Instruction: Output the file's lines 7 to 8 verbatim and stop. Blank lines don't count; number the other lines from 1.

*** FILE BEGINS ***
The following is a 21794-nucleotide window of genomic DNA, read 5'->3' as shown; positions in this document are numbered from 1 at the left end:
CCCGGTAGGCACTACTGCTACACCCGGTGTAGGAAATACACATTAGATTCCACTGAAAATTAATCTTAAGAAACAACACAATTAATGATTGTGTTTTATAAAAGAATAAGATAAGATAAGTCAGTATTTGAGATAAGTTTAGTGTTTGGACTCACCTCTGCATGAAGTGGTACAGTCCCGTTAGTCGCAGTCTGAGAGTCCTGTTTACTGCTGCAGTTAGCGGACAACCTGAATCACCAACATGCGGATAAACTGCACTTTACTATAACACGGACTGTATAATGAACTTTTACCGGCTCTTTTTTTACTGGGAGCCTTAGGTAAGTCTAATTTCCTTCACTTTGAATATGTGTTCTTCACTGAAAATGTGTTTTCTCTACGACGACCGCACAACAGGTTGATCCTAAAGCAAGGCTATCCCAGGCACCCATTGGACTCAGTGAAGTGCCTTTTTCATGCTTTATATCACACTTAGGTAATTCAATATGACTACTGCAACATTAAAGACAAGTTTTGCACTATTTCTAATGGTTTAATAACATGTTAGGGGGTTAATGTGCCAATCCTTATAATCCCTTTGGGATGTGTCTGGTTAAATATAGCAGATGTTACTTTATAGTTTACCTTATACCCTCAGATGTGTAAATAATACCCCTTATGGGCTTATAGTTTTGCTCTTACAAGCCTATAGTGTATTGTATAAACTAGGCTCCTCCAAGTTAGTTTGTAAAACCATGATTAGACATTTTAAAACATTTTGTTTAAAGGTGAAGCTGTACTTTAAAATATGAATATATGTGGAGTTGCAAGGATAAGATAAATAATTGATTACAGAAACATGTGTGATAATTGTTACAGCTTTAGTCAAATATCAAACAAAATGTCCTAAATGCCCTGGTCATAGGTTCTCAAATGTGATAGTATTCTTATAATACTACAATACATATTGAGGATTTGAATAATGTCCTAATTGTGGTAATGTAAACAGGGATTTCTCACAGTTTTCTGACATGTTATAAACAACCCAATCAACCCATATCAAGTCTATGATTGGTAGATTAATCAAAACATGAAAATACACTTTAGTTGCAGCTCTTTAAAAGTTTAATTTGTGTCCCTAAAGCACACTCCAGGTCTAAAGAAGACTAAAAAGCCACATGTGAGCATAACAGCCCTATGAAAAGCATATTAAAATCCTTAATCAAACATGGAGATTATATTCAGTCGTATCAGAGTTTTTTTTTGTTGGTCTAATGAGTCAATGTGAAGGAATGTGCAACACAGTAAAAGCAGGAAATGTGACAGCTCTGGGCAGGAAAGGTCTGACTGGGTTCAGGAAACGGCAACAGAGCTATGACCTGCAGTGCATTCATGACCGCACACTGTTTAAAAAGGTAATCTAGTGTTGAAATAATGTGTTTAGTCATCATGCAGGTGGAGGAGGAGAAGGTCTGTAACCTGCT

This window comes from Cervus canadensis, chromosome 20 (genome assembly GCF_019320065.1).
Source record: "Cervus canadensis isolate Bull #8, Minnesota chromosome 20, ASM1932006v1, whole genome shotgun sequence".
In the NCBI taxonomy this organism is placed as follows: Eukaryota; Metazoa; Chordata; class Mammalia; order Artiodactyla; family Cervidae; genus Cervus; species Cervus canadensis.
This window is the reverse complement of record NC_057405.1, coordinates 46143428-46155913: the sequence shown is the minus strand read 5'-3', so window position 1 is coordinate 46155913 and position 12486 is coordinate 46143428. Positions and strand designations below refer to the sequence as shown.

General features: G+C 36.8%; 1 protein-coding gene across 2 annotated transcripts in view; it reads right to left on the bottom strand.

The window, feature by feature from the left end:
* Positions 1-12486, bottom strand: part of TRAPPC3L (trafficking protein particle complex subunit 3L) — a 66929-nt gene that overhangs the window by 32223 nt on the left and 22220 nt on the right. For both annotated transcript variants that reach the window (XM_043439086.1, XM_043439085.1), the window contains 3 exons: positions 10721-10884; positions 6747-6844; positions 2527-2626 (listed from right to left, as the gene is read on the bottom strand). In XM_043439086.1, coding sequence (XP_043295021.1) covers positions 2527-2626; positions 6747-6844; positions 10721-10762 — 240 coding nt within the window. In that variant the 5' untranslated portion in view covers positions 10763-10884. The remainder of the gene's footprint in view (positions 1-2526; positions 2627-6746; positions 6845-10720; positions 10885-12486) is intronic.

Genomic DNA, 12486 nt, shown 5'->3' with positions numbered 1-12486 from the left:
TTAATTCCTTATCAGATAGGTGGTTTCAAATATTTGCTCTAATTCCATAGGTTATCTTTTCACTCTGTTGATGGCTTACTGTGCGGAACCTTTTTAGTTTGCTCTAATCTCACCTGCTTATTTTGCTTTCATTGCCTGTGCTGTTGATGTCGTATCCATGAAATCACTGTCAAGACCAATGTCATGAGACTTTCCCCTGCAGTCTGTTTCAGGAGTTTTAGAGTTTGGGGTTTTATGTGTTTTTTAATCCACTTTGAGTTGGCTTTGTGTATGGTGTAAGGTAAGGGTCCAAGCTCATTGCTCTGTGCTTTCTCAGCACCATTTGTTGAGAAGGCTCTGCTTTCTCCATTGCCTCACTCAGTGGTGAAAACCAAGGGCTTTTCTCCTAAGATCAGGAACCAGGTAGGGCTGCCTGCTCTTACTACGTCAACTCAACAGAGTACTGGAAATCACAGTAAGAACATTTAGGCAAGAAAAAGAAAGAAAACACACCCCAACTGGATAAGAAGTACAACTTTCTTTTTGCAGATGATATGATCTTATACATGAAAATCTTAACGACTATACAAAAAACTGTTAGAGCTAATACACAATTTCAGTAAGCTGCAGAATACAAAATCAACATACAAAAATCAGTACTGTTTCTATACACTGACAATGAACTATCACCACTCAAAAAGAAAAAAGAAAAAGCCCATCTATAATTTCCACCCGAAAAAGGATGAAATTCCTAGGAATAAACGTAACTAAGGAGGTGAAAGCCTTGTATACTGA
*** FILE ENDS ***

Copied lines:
General features: G+C 36.8%; 1 protein-coding gene across 2 annotated transcripts in view; it reads right to left on the bottom strand.

The window, feature by feature from the left end: